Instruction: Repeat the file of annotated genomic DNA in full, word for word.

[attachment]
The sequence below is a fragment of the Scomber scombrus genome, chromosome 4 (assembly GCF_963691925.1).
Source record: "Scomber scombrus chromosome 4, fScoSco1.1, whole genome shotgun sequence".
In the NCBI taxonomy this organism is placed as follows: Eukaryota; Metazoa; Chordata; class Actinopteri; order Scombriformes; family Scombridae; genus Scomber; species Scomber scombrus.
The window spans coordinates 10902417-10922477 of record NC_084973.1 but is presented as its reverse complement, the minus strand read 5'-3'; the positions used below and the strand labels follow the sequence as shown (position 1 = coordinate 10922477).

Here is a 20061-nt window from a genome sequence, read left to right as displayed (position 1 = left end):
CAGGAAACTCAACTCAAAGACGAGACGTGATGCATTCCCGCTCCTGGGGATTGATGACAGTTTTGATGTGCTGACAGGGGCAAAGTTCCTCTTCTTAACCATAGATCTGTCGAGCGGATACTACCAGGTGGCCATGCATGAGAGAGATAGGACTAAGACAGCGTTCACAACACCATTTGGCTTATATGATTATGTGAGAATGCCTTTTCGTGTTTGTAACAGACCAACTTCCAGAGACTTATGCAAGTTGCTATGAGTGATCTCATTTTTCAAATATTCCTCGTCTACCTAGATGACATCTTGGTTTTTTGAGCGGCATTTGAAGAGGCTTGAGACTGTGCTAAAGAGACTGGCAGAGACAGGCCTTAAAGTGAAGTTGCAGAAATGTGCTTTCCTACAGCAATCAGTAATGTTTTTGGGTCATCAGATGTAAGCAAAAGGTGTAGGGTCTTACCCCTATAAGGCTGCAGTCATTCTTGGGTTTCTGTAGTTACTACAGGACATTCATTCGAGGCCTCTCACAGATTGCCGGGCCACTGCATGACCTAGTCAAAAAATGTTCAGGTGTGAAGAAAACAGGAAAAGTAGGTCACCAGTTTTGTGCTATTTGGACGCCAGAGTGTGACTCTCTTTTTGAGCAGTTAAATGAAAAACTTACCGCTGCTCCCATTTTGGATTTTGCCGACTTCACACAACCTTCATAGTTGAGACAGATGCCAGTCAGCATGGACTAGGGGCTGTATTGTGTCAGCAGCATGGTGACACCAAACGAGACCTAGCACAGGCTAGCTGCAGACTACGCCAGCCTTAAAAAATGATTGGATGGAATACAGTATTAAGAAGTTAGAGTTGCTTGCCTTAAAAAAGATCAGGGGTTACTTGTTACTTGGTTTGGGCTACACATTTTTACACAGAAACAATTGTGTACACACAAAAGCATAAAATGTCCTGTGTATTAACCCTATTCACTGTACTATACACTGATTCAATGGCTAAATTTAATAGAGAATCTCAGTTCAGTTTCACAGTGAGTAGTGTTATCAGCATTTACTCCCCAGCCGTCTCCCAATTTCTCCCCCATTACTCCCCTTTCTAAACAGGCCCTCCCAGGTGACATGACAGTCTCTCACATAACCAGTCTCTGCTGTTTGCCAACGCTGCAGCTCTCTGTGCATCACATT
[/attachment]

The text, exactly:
The sequence below is a fragment of the Scomber scombrus genome, chromosome 4 (assembly GCF_963691925.1).
Source record: "Scomber scombrus chromosome 4, fScoSco1.1, whole genome shotgun sequence".
In the NCBI taxonomy this organism is placed as follows: Eukaryota; Metazoa; Chordata; class Actinopteri; order Scombriformes; family Scombridae; genus Scomber; species Scomber scombrus.
The window spans coordinates 10902417-10922477 of record NC_084973.1 but is presented as its reverse complement, the minus strand read 5'-3'; the positions used below and the strand labels follow the sequence as shown (position 1 = coordinate 10922477).

Here is a 20061-nt window from a genome sequence, read left to right as displayed (position 1 = left end):
CAGGAAACTCAACTCAAAGACGAGACGTGATGCATTCCCGCTCCTGGGGATTGATGACAGTTTTGATGTGCTGACAGGGGCAAAGTTCCTCTTCTTAACCATAGATCTGTCGAGCGGATACTACCAGGTGGCCATGCATGAGAGAGATAGGACTAAGACAGCGTTCACAACACCATTTGGCTTATATGATTATGTGAGAATGCCTTTTCGTGTTTGTAACAGACCAACTTCCAGAGACTTATGCAAGTTGCTATGAGTGATCTCATTTTTCAAATATTCCTCGTCTACCTAGATGACATCTTGGTTTTTTGAGCGGCATTTGAAGAGGCTTGAGACTGTGCTAAAGAGACTGGCAGAGACAGGCCTTAAAGTGAAGTTGCAGAAATGTGCTTTCCTACAGCAATCAGTAATGTTTTTGGGTCATCAGATGTAAGCAAAAGGTGTAGGGTCTTACCCCTATAAGGCTGCAGTCATTCTTGGGTTTCTGTAGTTACTACAGGACATTCATTCGAGGCCTCTCACAGATTGCCGGGCCACTGCATGACCTAGTCAAAAAATGTTCAGGTGTGAAGAAAACAGGAAAAGTAGGTCACCAGTTTTGTGCTATTTGGACGCCAGAGTGTGACTCTCTTTTTGAGCAGTTAAATGAAAAACTTACCGCTGCTCCCATTTTGGATTTTGCCGACTTCACACAACCTTCATAGTTGAGACAGATGCCAGTCAGCATGGACTAGGGGCTGTATTGTGTCAGCAGCATGGTGACACCAAACGAGACCTAGCACAGGCTAGCTGCAGACTACGCCAGCCTTAAAAAATGATTGGATGGAATACAGTATTAAGAAGTTAGAGTTGCTTGCCTTAAAAAAGATCAGGGGTTACTTGTTACTTGGTTTGGGCTACACATTTTTACACAGAAACAATTGTGTACACACAAAAGCATAAAATGTCCTGTGTATTAACCCTATTCACTGTACTATACACTGATTCAATGGCTAAATTTAATAGAGAATCTCAGTTCAGTTTCACAGTGAGTAGTGTTATCAGCATTTACTCCCCAGCCGTCTCCCAATTTCTCCCCCATTACTCCCCTTTCTAAACAGGCCCTCCCAGGTGACATGACAGTCTCTCACATAACCAGTCTCTGCTGTTTGCCAACGCTGCAGCTCTCTGTGCATCACATT